After examining the alternatives, Plano chose to create a transit village through urban
infill mixed-use development based on the principles of transit-oriented development
(TOD).

Transit Village Concept


The concept of a transit village has its historical roots in the streetcar suburbs and new
towns of long ago. At that time, transit and residential development were built jointly to
disperse urban population and create streetcar ridership. Modern transit villages, unlike
their antecedents, are typically infill or redevelopment projects constructed within
established urban and suburban areas. A transit village integrates residential and
commercial uses in a compact, pedestrian-oriented environment served by a transit
station. A transit village is designed to reduce auto dependency by clustering
development within walking distance of the station. The primary core of a transit village
should be contained within a 5-minute walk (1/4 mile) of the transit stop. A transit
village may contain a variety of retail, entertainment, service, civic and residential uses,
but residential use is often primary. The land use mix within a transit village must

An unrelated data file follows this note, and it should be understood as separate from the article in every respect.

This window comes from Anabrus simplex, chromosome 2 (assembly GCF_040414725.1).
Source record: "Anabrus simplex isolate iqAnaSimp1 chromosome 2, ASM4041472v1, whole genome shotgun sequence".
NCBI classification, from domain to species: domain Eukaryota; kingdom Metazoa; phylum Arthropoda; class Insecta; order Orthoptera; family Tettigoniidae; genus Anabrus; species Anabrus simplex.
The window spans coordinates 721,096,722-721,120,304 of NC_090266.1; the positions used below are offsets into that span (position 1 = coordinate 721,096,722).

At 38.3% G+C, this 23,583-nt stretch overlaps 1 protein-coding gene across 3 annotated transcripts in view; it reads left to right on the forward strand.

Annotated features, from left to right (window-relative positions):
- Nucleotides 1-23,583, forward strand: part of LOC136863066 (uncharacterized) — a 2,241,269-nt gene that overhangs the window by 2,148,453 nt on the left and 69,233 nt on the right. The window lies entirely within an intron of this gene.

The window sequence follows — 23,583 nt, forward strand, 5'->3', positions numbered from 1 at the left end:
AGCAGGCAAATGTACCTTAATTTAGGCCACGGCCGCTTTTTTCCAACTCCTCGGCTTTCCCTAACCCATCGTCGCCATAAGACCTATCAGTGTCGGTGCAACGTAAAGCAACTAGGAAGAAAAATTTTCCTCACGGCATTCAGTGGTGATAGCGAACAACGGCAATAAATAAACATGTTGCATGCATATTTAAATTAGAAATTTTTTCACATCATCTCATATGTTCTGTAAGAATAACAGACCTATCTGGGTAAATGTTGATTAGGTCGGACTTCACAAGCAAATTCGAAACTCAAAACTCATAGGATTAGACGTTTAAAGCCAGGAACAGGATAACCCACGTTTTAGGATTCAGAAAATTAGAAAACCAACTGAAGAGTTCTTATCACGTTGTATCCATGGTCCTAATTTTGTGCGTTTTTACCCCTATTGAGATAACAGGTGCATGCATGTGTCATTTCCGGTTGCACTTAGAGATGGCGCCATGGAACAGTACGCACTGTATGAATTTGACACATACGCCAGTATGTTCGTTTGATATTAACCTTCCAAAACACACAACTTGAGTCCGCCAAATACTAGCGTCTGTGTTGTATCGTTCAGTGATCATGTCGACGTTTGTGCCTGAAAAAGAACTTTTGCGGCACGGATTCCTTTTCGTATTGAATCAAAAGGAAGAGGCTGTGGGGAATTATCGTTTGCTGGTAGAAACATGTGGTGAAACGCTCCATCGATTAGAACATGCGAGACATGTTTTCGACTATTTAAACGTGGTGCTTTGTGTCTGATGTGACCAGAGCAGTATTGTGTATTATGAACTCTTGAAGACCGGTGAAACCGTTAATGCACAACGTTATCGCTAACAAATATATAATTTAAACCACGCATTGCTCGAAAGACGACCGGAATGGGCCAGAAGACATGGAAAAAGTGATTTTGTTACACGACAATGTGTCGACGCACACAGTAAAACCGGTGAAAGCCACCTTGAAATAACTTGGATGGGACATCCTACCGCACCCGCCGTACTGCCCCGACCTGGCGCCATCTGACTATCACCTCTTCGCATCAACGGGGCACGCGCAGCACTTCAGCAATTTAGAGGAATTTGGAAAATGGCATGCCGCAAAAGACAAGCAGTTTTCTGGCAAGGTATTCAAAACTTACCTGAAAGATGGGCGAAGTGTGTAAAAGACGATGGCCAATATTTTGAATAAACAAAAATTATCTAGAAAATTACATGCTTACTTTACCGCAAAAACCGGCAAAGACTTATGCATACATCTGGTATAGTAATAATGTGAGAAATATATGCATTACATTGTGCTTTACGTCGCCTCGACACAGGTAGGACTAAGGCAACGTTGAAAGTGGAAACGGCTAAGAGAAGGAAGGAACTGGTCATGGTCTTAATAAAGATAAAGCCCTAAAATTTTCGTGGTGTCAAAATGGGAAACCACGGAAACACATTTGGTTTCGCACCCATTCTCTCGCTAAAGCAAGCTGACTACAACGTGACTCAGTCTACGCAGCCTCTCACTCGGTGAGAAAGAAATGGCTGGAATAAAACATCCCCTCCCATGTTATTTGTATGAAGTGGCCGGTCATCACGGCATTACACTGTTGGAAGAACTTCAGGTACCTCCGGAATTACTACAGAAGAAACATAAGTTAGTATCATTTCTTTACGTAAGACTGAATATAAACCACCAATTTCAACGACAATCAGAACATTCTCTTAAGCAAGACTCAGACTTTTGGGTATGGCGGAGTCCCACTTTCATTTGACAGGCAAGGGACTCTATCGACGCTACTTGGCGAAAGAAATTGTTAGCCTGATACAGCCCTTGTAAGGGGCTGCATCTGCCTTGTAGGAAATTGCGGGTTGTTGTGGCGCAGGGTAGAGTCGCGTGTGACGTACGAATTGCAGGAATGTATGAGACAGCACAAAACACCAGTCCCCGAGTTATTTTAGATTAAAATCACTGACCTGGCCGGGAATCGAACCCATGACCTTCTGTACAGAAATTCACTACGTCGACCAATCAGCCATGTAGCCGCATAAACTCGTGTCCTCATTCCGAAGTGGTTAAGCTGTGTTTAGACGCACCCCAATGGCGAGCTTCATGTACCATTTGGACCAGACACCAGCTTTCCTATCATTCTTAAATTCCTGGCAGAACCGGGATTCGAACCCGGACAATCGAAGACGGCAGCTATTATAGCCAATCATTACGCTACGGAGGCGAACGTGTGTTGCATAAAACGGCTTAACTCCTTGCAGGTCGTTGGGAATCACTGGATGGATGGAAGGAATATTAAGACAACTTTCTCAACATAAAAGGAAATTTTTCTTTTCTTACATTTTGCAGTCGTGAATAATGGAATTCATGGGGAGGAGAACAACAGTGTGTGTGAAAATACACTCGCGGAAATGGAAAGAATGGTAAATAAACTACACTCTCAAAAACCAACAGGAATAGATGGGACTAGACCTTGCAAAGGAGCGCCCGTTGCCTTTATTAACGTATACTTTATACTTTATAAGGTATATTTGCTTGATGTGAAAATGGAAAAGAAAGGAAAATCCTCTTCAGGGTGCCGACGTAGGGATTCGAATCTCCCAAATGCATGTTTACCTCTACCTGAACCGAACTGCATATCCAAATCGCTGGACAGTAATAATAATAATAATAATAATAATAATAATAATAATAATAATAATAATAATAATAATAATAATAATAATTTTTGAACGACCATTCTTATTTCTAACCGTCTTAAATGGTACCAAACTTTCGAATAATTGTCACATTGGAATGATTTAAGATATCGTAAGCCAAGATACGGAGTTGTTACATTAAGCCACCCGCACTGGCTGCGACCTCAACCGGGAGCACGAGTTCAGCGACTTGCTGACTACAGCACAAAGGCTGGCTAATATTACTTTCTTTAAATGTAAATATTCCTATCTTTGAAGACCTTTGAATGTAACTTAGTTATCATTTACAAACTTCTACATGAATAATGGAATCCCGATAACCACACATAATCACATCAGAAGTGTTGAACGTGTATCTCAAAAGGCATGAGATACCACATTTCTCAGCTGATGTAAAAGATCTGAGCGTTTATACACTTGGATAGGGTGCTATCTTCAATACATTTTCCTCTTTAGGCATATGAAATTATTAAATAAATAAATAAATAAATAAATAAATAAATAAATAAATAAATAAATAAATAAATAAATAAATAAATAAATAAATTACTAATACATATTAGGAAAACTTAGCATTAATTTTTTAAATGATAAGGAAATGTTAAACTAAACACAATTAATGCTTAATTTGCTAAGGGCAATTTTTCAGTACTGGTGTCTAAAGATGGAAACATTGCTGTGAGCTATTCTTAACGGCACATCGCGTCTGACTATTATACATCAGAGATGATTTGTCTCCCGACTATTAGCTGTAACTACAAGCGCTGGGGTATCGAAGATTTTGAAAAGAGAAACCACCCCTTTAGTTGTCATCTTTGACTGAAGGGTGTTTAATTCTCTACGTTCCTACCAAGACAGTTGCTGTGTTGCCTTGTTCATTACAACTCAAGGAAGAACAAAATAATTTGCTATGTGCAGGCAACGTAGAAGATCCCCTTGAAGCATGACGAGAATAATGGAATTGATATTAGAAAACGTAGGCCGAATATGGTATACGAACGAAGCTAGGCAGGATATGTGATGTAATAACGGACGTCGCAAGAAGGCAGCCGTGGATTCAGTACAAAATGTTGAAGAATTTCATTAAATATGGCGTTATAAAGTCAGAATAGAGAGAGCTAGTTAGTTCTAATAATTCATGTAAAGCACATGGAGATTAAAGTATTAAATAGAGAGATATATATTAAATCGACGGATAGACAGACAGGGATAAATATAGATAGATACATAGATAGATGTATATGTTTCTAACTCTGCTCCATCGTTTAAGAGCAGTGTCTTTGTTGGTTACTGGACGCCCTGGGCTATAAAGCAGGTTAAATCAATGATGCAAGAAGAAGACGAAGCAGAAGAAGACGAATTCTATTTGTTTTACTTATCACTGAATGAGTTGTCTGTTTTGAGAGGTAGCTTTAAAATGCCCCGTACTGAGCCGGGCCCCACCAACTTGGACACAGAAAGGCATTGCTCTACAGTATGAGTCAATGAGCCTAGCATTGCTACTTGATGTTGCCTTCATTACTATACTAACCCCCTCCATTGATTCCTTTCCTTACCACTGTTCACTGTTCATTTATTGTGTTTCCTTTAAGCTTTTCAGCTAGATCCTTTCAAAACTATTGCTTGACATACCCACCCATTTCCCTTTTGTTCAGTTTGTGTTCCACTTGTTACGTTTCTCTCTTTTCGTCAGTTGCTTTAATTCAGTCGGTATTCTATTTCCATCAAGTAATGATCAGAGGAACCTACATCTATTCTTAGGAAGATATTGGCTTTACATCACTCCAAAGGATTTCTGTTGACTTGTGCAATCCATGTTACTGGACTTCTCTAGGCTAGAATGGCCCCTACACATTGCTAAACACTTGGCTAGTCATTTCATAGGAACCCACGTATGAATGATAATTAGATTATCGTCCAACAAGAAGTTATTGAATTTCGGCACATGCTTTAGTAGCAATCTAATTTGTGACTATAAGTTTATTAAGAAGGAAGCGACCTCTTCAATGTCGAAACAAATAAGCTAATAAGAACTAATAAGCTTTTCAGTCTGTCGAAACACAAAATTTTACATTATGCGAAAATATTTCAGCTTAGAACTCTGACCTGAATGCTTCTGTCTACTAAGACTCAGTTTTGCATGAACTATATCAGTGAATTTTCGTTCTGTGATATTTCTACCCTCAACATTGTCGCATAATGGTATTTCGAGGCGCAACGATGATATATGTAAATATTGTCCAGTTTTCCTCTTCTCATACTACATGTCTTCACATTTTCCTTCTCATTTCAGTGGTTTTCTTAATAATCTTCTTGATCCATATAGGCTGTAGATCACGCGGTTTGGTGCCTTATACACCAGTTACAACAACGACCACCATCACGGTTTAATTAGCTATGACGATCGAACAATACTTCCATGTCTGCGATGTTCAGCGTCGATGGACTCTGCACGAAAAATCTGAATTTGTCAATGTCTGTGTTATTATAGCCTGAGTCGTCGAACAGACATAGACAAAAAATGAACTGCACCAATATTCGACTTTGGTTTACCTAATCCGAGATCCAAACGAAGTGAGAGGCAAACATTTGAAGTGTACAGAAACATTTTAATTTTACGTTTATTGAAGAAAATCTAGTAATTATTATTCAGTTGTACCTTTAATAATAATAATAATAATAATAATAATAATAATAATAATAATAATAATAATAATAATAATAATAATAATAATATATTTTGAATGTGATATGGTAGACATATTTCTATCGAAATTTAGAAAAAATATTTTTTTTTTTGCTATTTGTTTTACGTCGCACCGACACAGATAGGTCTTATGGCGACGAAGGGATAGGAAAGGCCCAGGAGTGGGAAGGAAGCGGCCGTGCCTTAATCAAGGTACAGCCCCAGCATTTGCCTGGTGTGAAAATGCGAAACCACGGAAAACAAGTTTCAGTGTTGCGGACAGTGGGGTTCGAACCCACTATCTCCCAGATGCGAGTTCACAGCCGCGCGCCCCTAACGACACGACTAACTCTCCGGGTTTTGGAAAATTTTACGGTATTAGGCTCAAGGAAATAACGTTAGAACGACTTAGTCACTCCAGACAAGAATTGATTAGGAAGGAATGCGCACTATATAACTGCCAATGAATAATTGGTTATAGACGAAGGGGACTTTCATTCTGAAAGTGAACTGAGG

achieve synergy, whereby each use supports and reinforces other uses. Mere
compatibility of use is not sufficient. A transit village is not intended to be self-sufficient,
but it should be an interdependent community where auto-based travel by its residents
is more by choice than necessity. The amount of residential use within the village is
unlikely to be sufficient to create a market for retailing and services. Therefore, a
successful business strategy must focus on the needs of the larger area market. To
encourage demographic diversity, the village should contain a variety of housing types
and sizes, including rental and for-sale units.

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Transit Village Design Elements

The goal of a transit village is to make a transit station into a sustainable urban activity
center that reinforces the use of mass transit. The design elements of a transit village,
listed below, are similar to those of traditional neighborhood development and new
urbanism.

Village Center: The village center is the area of greatest density and interaction. It is
where people meet, conduct business, and engage in leisure, entertainment and
celebration. The center is a place frequented by nearly all residents. Those living outside
the village perceive it as a place of community importance. The design model of the